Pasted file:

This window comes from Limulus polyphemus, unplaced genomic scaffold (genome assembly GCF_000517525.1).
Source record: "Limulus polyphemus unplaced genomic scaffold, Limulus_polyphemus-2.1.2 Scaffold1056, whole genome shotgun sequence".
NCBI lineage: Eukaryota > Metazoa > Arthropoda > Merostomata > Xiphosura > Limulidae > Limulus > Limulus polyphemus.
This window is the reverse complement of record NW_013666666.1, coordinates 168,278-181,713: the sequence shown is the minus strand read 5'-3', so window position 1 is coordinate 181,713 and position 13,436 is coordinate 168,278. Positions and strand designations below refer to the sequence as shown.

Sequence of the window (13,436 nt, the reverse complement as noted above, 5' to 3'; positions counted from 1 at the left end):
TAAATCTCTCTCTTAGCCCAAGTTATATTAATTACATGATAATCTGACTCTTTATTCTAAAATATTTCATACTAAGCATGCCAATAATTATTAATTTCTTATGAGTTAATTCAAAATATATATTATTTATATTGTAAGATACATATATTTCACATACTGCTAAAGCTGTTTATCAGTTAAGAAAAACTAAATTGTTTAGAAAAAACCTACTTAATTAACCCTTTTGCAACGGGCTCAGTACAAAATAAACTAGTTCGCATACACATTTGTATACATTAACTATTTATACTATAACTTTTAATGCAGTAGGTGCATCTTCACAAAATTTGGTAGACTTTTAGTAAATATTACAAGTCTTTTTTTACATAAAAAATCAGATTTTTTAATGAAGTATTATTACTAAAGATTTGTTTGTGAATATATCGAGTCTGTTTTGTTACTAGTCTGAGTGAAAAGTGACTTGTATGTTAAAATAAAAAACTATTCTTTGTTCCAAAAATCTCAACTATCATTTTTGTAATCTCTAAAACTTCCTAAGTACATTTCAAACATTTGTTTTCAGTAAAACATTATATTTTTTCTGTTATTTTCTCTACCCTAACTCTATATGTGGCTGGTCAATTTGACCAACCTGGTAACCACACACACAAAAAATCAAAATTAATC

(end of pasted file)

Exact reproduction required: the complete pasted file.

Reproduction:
This window comes from Limulus polyphemus, unplaced genomic scaffold (genome assembly GCF_000517525.1).
Source record: "Limulus polyphemus unplaced genomic scaffold, Limulus_polyphemus-2.1.2 Scaffold1056, whole genome shotgun sequence".
NCBI lineage: Eukaryota > Metazoa > Arthropoda > Merostomata > Xiphosura > Limulidae > Limulus > Limulus polyphemus.
This window is the reverse complement of record NW_013666666.1, coordinates 168,278-181,713: the sequence shown is the minus strand read 5'-3', so window position 1 is coordinate 181,713 and position 13,436 is coordinate 168,278. Positions and strand designations below refer to the sequence as shown.

Sequence of the window (13,436 nt, the reverse complement as noted above, 5' to 3'; positions counted from 1 at the left end):
TAAATCTCTCTCTTAGCCCAAGTTATATTAATTACATGATAATCTGACTCTTTATTCTAAAATATTTCATACTAAGCATGCCAATAATTATTAATTTCTTATGAGTTAATTCAAAATATATATTATTTATATTGTAAGATACATATATTTCACATACTGCTAAAGCTGTTTATCAGTTAAGAAAAACTAAATTGTTTAGAAAAAACCTACTTAATTAACCCTTTTGCAACGGGCTCAGTACAAAATAAACTAGTTCGCATACACATTTGTATACATTAACTATTTATACTATAACTTTTAATGCAGTAGGTGCATCTTCACAAAATTTGGTAGACTTTTAGTAAATATTACAAGTCTTTTTTTACATAAAAAATCAGATTTTTTAATGAAGTATTATTACTAAAGATTTGTTTGTGAATATATCGAGTCTGTTTTGTTACTAGTCTGAGTGAAAAGTGACTTGTATGTTAAAATAAAAAACTATTCTTTGTTCCAAAAATCTCAACTATCATTTTTGTAATCTCTAAAACTTCCTAAGTACATTTCAAACATTTGTTTTCAGTAAAACATTATATTTTTTCTGTTATTTTCTCTACCCTAACTCTATATGTGGCTGGTCAATTTGACCAACCTGGTAACCACACACACAAAAAATCAAAATTAATC